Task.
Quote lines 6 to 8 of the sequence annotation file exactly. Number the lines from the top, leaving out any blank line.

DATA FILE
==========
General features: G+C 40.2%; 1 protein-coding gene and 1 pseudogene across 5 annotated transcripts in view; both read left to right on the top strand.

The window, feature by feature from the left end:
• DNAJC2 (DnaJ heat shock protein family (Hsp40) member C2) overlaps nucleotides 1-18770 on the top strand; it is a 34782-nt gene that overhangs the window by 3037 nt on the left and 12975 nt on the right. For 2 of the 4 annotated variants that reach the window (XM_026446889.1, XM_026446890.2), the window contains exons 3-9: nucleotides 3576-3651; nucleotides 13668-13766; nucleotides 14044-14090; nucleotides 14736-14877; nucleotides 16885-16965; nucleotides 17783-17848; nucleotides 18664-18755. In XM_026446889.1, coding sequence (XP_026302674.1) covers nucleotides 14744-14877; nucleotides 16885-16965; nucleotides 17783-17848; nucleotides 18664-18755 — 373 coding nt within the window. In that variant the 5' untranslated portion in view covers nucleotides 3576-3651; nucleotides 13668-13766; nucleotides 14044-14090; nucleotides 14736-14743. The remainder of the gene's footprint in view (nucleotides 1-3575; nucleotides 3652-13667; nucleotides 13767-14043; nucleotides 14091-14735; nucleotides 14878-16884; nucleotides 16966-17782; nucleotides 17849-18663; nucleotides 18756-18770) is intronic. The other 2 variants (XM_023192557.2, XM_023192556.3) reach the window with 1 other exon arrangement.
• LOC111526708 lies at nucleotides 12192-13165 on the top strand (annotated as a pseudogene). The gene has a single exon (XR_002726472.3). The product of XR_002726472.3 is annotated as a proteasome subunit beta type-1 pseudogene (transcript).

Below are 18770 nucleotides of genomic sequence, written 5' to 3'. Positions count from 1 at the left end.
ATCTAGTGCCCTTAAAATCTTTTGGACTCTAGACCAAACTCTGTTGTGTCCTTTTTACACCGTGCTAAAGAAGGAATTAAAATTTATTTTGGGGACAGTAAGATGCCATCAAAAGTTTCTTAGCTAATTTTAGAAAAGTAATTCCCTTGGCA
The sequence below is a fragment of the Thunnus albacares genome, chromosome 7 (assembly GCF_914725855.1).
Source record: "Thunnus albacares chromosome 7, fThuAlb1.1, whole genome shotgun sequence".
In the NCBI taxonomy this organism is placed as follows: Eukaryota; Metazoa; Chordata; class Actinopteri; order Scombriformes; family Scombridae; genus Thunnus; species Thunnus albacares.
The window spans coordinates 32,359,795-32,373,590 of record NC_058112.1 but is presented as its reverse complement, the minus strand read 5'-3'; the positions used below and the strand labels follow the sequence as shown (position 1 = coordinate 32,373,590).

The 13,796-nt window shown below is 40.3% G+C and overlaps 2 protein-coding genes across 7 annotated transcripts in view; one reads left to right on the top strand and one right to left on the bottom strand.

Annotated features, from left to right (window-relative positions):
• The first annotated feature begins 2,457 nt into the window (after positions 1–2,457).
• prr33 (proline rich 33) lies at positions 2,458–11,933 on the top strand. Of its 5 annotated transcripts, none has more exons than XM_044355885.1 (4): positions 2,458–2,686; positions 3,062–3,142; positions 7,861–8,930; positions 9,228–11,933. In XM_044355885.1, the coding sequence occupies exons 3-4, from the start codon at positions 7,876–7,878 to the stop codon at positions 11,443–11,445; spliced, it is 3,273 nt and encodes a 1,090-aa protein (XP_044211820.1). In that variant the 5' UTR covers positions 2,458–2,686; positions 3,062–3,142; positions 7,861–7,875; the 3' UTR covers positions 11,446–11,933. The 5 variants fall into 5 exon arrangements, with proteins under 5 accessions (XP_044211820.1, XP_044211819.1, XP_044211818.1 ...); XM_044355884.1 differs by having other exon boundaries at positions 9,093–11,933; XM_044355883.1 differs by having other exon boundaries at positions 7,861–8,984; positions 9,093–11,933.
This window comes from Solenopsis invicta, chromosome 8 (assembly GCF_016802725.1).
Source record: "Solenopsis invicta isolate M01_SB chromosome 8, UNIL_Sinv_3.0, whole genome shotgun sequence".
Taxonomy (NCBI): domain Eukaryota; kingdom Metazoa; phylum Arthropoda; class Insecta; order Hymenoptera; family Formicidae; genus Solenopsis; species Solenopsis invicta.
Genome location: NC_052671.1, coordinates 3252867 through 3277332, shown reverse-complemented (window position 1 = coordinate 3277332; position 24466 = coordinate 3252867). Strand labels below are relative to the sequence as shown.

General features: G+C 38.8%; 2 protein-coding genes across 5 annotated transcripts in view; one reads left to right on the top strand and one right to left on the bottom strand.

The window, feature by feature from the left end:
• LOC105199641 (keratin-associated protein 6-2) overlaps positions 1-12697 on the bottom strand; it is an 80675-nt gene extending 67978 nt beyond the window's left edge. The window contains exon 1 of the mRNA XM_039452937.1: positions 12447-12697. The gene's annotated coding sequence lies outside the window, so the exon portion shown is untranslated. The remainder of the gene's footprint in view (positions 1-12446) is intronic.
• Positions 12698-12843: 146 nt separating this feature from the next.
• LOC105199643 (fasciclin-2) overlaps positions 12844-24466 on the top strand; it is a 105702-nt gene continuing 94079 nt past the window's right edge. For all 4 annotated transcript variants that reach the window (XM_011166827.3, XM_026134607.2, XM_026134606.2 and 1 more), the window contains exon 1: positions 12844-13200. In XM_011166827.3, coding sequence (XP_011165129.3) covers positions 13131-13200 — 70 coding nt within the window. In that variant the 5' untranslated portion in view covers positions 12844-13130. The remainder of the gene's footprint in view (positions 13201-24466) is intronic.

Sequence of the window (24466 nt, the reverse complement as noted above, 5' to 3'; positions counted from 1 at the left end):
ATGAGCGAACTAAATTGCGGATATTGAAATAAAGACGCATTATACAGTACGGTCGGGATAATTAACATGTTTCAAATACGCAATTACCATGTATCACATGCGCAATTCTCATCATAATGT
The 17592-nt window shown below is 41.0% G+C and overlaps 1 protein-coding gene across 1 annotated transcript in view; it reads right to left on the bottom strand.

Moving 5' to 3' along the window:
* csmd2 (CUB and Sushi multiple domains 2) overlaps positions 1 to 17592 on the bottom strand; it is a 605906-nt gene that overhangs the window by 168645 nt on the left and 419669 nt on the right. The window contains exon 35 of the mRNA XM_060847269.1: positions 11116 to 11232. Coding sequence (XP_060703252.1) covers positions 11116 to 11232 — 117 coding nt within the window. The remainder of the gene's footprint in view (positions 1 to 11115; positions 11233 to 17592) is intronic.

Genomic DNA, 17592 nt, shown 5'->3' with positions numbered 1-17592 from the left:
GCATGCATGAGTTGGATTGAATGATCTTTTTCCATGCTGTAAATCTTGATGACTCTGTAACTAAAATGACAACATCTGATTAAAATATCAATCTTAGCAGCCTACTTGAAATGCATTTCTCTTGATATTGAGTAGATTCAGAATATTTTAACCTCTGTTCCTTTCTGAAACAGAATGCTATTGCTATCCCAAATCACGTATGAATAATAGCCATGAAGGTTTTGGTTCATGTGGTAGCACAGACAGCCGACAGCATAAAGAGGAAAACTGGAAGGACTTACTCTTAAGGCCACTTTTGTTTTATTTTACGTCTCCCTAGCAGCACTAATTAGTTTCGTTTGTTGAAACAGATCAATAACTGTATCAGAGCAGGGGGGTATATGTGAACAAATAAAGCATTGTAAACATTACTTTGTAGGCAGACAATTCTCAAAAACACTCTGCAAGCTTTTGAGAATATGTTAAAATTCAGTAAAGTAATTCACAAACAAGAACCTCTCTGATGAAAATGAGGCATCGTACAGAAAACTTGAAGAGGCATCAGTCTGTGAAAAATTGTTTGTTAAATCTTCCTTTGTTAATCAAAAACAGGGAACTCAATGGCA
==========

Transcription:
ATCTAGTGCCCTTAAAATCTTTTGGACTCTAGACCAAACTCTGTTGTGTCCTTTTTACACCGTGCTAAAGAAGGAATTAAAATTTATTTTGGGGACAGTAAGATGCCATCAAAAGTTTCTTAGCTAATTTTAGAAAAGTAATTCCCTTGGCA
The sequence below is a fragment of the Thunnus albacares genome, chromosome 7 (assembly GCF_914725855.1).
Source record: "Thunnus albacares chromosome 7, fThuAlb1.1, whole genome shotgun sequence".